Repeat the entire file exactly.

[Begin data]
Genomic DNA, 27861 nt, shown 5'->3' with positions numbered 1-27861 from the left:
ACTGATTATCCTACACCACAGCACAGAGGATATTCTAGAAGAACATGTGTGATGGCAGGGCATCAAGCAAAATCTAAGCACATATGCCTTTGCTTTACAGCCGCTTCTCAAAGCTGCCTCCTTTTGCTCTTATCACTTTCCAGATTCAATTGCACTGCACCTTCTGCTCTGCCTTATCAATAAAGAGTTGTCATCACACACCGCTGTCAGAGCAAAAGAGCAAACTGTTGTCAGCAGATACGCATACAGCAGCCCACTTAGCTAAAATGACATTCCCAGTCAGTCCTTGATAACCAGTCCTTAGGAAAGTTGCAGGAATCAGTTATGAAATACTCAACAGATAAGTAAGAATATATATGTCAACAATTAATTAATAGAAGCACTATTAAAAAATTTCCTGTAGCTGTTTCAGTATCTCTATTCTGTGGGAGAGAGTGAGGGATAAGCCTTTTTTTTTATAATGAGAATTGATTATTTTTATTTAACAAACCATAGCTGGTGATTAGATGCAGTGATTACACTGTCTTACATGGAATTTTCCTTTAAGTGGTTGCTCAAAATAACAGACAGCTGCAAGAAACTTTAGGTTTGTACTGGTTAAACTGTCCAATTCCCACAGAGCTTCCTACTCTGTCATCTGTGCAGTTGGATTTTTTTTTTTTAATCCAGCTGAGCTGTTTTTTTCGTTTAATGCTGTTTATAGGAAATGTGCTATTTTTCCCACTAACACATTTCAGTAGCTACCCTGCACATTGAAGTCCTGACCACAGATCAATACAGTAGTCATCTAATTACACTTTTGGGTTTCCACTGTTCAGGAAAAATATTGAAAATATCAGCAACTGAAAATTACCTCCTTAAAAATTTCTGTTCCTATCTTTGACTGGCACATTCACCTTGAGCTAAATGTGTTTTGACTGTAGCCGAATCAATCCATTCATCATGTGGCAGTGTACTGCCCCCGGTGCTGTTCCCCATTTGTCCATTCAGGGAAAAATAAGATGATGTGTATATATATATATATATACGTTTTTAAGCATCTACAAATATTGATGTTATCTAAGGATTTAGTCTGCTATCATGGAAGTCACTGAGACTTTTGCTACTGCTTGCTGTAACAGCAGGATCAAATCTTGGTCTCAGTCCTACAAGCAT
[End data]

Genomic DNA, 27861 nt, shown 5'->3' with positions numbered 1-27861 from the left:
ACTGATTATCCTACACCACAGCACAGAGGATATTCTAGAAGAACATGTGTGATGGCAGGGCATCAAGCAAAATCTAAGCACATATGCCTTTGCTTTACAGCCGCTTCTCAAAGCTGCCTCCTTTTGCTCTTATCACTTTCCAGATTCAATTGCACTGCACCTTCTGCTCTGCCTTATCAATAAAGAGTTGTCATCACACACCGCTGTCAGAGCAAAAGAGCAAACTGTTGTCAGCAGATACGCATACAGCAGCCCACTTAGCTAAAATGACATTCCCAGTCAGTCCTTGATAACCAGTCCTTAGGAAAGTTGCAGGAATCAGTTATGAAATACTCAACAGATAAGTAAGAATATATATGTCAACAATTAATTAATAGAAGCACTATTAAAAAATTTCCTGTAGCTGTTTCAGTATCTCTATTCTGTGGGAGAGAGTGAGGGATAAGCCTTTTTTTTTATAATGAGAATTGATTATTTTTATTTAACAAACCATAGCTGGTGATTAGATGCAGTGATTACACTGTCTTACATGGAATTTTCCTTTAAGTGGTTGCTCAAAATAACAGACAGCTGCAAGAAACTTTAGGTTTGTACTGGTTAAACTGTCCAATTCCCACAGAGCTTCCTACTCTGTCATCTGTGCAGTTGGATTTTTTTTTTTTAATCCAGCTGAGCTGTTTTTTTCGTTTAATGCTGTTTATAGGAAATGTGCTATTTTTCCCACTAACACATTTCAGTAGCTACCCTGCACATTGAAGTCCTGACCACAGATCAATACAGTAGTCATCTAATTACACTTTTGGGTTTCCACTGTTCAGGAAAAATATTGAAAATATCAGCAACTGAAAATTACCTCCTTAAAAATTTCTGTTCCTATCTTTGACTGGCACATTCACCTTGAGCTAAATGTGTTTTGACTGTAGCCGAATCAATCCATTCATCATGTGGCAGTGTACTGCCCCCGGTGCTGTTCCCCATTTGTCCATTCAGGGAAAAATAAGATGATGTGTATATATATATATATATACGTTTTTAAGCATCTACAAATATTGATGTTATCTAAGGATTTAGTCTGCTATCATGGAAGTCACTGAGACTTTTGCTACTGCTTGCTGTAACAGCAGGATCAAATCTTGGTCTCAGTCCTACAAGCAT